Making Sense of the Juxtaposition of the Jerusalem Embassy Opening with the Gaza Riots

Today, while America opened its embassy in Jerusalem, the riots on the Israel-Gaza border, which have been going on for weeks, continued and escalated. Ira Stoll corrects those who have misread the former event as the cause of the latter, and draws some more significant conclusions:

Arab or Islamist violence has been remarkably consistent for nearly a century. Nearly 70 Jews were killed in the 1929 Hebron riots. Palestinian terrorists killed eleven Israeli athletes at the Munich Olympics in 1972. Another 25 Israelis were killed by Palestinian terrorists in the Ma’alot massacre in 1974. The 1990s and 2000s saw a series of Palestinian suicide attacks on Israeli passenger buses, at the Dolphinarium disco, at the Sbarro restaurant.

These attacks happen when Washington sides with Israel, as it has during the Trump administration, and when it tries to pressure Israel or mediate more even-handedly, as it did in other administrations. The attacks target America, as they did on September 11, 2001, and they target European capitals with foreign policies that are more tilted toward the Arabs. More than 190 were killed in the Madrid train bombings of 2004, more than 50 in the 2005 London transit bombings, hundreds more in the attacks in Paris and Brussels in 2015 and 2016. America’s embassy in Iran was seized in 1979 and Pan Am Flight 103 was downed in 1988. . . .

The Gaza violence is sad. Press coverage of it often notes that no Israelis have been killed in the clashes, as if it would somehow be better if the deaths were more evenly distributed. Yet if the choice is between deaths of Palestinian rioters in Gaza or civilians in New York, London, Madrid, Brussels, Paris, Jerusalem, or Tel Aviv, electorates and foreign-policy hands alike aren’t going to spend a lot of time agonizing. [And the] Gaza riots . . . make it clear that the primary Palestinian complaint isn’t about Israeli settlers or occupation—Israel withdrew its settlers from Gaza in 2005—but about Israel’s existence.

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More about: Gaza Strip, Gaza withdrawal, Israel & Zionism, Terrorism, U.S. Foreign policy

Yasir Arafat’s Decades-Long Alliance with Iran and Its Consequences for Both Palestinians and Iranians

Jan. 18 2019

In 2002—at the height of the second intifada—the Israeli navy intercepted the Karina A, a Lebanese vessel carrying 50 tons of Iranian arms to the Palestine Liberation Organization (PLO). But Yasir Arafat’s relationship with the Islamic Republic goes much farther back, to before its founding in 1979. The terrorist leader had forged ties with followers of Ayatollah Ruhollah Khomeini that grew especially strong in the years when Lebanon became a base of operations both for Iranian opponents of the shah and for the PLO itself. Tony Badran writes:

The relationship between the Iranian revolutionary factions and the Palestinians began in the late 1960s, in parallel with Arafat’s own rise in preeminence within the PLO. . . . [D]uring the 1970s, Lebanon became the site where the major part of the Iranian revolutionaries’ encounter with the Palestinians played out. . . .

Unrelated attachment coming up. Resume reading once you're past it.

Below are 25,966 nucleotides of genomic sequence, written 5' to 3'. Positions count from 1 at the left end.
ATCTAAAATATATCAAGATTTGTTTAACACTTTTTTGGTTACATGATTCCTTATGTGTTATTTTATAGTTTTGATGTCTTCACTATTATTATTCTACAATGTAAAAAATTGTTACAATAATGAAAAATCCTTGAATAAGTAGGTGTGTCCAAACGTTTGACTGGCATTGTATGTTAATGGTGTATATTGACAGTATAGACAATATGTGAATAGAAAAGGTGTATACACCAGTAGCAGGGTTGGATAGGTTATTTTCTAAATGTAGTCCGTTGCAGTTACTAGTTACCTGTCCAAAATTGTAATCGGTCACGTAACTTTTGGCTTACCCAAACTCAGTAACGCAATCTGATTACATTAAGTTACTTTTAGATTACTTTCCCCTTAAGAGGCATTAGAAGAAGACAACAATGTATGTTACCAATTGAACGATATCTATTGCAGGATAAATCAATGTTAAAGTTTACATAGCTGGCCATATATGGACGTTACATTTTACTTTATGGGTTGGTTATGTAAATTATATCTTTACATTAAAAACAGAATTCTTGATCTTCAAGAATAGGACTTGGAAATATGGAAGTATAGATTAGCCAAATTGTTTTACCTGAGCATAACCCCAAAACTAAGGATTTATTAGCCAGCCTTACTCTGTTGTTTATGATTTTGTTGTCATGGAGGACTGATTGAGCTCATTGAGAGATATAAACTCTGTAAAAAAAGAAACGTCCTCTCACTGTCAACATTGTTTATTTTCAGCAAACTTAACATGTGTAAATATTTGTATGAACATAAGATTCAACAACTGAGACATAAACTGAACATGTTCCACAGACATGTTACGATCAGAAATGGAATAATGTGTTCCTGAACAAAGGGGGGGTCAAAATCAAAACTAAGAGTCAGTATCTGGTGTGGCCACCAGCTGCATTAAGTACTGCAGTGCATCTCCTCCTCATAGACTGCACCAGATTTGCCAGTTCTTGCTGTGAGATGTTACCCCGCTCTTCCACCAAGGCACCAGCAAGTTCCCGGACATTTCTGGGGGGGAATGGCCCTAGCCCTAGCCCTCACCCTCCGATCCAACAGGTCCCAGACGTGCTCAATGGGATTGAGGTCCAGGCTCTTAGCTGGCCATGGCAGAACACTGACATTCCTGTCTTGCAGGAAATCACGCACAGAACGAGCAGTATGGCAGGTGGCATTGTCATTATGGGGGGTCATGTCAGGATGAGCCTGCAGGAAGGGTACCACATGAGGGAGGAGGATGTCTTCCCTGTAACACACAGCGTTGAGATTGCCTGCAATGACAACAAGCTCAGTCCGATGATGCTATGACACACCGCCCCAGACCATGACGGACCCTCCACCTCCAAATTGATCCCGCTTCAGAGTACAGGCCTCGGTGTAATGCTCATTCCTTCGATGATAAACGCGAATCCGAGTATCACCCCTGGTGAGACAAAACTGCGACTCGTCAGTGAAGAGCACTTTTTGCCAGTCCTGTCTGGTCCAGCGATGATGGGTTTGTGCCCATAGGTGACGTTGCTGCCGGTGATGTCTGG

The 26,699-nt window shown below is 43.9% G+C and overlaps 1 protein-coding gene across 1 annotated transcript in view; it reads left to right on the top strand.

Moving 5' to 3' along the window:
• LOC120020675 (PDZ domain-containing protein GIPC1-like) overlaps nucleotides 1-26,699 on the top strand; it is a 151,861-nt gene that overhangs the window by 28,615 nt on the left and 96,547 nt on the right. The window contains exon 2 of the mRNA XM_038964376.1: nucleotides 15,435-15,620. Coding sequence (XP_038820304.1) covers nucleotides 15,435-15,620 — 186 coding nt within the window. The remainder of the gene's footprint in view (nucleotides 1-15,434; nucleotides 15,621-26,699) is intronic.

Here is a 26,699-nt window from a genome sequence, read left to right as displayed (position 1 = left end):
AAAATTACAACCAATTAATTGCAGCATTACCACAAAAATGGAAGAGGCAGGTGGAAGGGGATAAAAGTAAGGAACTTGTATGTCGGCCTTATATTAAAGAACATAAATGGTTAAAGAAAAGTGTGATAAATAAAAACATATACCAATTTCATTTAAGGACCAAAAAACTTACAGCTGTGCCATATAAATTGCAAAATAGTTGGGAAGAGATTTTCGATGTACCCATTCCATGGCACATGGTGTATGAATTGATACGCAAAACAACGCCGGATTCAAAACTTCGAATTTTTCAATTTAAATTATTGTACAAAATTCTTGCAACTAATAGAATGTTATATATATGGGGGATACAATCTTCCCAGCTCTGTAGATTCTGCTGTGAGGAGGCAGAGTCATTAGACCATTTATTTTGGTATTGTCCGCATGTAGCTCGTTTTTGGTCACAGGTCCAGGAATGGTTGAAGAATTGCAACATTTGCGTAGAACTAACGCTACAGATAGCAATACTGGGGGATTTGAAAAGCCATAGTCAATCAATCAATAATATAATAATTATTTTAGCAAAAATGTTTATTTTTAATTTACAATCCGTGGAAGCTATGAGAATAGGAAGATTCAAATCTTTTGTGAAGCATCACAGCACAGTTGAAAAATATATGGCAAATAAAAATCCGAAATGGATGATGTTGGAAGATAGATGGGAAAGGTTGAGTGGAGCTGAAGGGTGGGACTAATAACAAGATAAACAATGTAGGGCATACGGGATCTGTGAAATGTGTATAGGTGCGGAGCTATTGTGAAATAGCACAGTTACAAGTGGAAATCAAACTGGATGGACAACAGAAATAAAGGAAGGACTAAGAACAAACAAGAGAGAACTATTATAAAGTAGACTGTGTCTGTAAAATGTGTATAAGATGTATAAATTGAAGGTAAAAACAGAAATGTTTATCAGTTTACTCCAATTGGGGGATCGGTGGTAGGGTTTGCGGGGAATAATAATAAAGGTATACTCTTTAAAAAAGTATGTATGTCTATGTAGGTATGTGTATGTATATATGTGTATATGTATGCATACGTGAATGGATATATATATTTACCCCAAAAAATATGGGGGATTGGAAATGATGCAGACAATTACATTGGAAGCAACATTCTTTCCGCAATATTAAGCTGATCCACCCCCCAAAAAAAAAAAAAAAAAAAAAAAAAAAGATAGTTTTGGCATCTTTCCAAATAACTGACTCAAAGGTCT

The number of guerrillas that trained in Lebanon with the Palestinians was not particularly large. But the Iranian cadres in Lebanon learned useful skills and procured weapons and equipment, which they smuggled back into Iran. . . . The PLO established close working ties with the Khomeinist faction. . . . [W]orking [especially] closely with the PLO [was] Mohammad Montazeri, son of the senior cleric Ayatollah Hossein-Ali Montazeri and a militant who had a leading role in developing the idea of establishing the Islamic Revolutionary Guard Corps (IRGC) once the revolution was won.

The Lebanese terrorist and PLO operative Anis Naccache, who coordinated with [the] Iranian revolutionaries, . . . takes personal credit for the idea. Naccache claims that Jalaleddin Farsi, [a leading Iranian revolutionary], approached him specifically and asked him directly to draft the plan to form the main pillar of the Khomeinist regime. The formation of the IRGC may well be the greatest single contribution that the PLO made to the Iranian revolution. . . .

Arafat’s fantasy of pulling the strings and balancing the Iranians and the Arabs in a grand anti-Israel camp of regional states never stood much of a chance. However, his wish to see Iran back the Palestinian armed struggle is now a fact, as Tehran has effectively become the principal, if not the only, sponsor of the Palestinian military option though its direct sponsorship of Islamic Jihad and its sustaining strategic and organizational ties with Hamas. By forging ties with the Khomeinists, Arafat unwittingly helped to achieve the very opposite of his dream. Iran has turned [two] Palestinian factions into its proxies, and the PLO has been relegated to the regional sidelines.

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More about: Hamas, History & Ideas, Iran, Lebanon, PLO, Yasir Arafat